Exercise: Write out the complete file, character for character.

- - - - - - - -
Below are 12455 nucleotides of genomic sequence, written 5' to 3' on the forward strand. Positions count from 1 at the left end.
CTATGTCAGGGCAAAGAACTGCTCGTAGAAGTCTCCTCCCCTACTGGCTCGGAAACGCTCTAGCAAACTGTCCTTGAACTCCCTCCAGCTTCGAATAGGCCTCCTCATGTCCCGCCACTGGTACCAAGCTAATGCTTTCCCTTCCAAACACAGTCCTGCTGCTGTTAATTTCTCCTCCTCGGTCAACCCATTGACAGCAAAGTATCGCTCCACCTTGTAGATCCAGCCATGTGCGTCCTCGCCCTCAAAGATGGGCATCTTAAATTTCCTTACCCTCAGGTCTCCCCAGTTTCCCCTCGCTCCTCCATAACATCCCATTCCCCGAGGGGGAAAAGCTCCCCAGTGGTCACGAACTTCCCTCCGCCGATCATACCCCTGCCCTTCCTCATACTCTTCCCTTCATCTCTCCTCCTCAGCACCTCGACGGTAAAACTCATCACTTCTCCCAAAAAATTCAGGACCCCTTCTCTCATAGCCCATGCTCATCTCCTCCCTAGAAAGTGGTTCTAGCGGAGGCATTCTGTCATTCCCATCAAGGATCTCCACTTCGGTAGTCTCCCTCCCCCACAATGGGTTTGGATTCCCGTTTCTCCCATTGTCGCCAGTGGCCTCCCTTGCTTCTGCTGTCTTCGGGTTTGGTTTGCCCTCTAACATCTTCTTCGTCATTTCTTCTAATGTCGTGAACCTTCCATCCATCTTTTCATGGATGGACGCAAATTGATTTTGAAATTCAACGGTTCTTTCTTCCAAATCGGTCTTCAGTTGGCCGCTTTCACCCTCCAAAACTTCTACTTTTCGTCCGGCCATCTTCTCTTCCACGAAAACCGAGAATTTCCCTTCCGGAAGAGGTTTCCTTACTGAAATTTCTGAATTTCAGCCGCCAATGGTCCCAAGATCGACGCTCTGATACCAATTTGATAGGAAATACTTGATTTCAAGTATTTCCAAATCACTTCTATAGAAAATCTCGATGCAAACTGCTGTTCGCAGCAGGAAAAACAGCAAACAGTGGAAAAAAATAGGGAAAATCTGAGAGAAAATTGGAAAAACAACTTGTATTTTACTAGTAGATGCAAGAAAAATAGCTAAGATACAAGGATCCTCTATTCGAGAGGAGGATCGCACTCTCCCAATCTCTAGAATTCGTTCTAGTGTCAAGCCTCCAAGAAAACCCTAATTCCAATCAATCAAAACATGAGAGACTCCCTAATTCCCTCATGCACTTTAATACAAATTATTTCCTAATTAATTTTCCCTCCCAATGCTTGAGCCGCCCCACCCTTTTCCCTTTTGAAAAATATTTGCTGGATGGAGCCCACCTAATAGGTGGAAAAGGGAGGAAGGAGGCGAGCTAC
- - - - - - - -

Below are 12455 nucleotides of genomic sequence, written 5' to 3' on the forward strand. Positions count from 1 at the left end.
CTATGTCAGGGCAAAGAACTGCTCGTAGAAGTCTCCTCCCCTACTGGCTCGGAAACGCTCTAGCAAACTGTCCTTGAACTCCCTCCAGCTTCGAATAGGCCTCCTCATGTCCCGCCACTGGTACCAAGCTAATGCTTTCCCTTCCAAACACAGTCCTGCTGCTGTTAATTTCTCCTCCTCGGTCAACCCATTGACAGCAAAGTATCGCTCCACCTTGTAGATCCAGCCATGTGCGTCCTCGCCCTCAAAGATGGGCATCTTAAATTTCCTTACCCTCAGGTCTCCCCAGTTTCCCCTCGCTCCTCCATAACATCCCATTCCCCGAGGGGGAAAAGCTCCCCAGTGGTCACGAACTTCCCTCCGCCGATCATACCCCTGCCCTTCCTCATACTCTTCCCTTCATCTCTCCTCCTCAGCACCTCGACGGTAAAACTCATCACTTCTCCCAAAAAATTCAGGACCCCTTCTCTCATAGCCCATGCTCATCTCCTCCCTAGAAAGTGGTTCTAGCGGAGGCATTCTGTCATTCCCATCAAGGATCTCCACTTCGGTAGTCTCCCTCCCCCACAATGGGTTTGGATTCCCGTTTCTCCCATTGTCGCCAGTGGCCTCCCTTGCTTCTGCTGTCTTCGGGTTTGGTTTGCCCTCTAACATCTTCTTCGTCATTTCTTCTAATGTCGTGAACCTTCCATCCATCTTTTCATGGATGGACGCAAATTGATTTTGAAATTCAACGGTTCTTTCTTCCAAATCGGTCTTCAGTTGGCCGCTTTCACCCTCCAAAACTTCTACTTTTCGTCCGGCCATCTTCTCTTCCACGAAAACCGAGAATTTCCCTTCCGGAAGAGGTTTCCTTACTGAAATTTCTGAATTTCAGCCGCCAATGGTCCCAAGATCGACGCTCTGATACCAATTTGATAGGAAATACTTGATTTCAAGTATTTCCAAATCACTTCTATAGAAAATCTCGATGCAAACTGCTGTTCGCAGCAGGAAAAACAGCAAACAGTGGAAAAAAATAGGGAAAATCTGAGAGAAAATTGGAAAAACAACTTGTATTTTACTAGTAGATGCAAGAAAAATAGCTAAGATACAAGGATCCTCTATTCGAGAGGAGGATCGCACTCTCCCAATCTCTAGAATTCGTTCTAGTGTCAAGCCTCCAAGAAAACCCTAATTCCAATCAATCAAAACATGAGAGACTCCCTAATTCCCTCATGCACTTTAATACAAATTATTTCCTAATTAATTTTCCCTCCCAATGCTTGAGCCGCCCCACCCTTTTCCCTTTTGAAAAATATTTGCTGGATGGAGCCCACCTAATAGGTGGAAAAGGGAGGAAGGAGGCGAGCTAC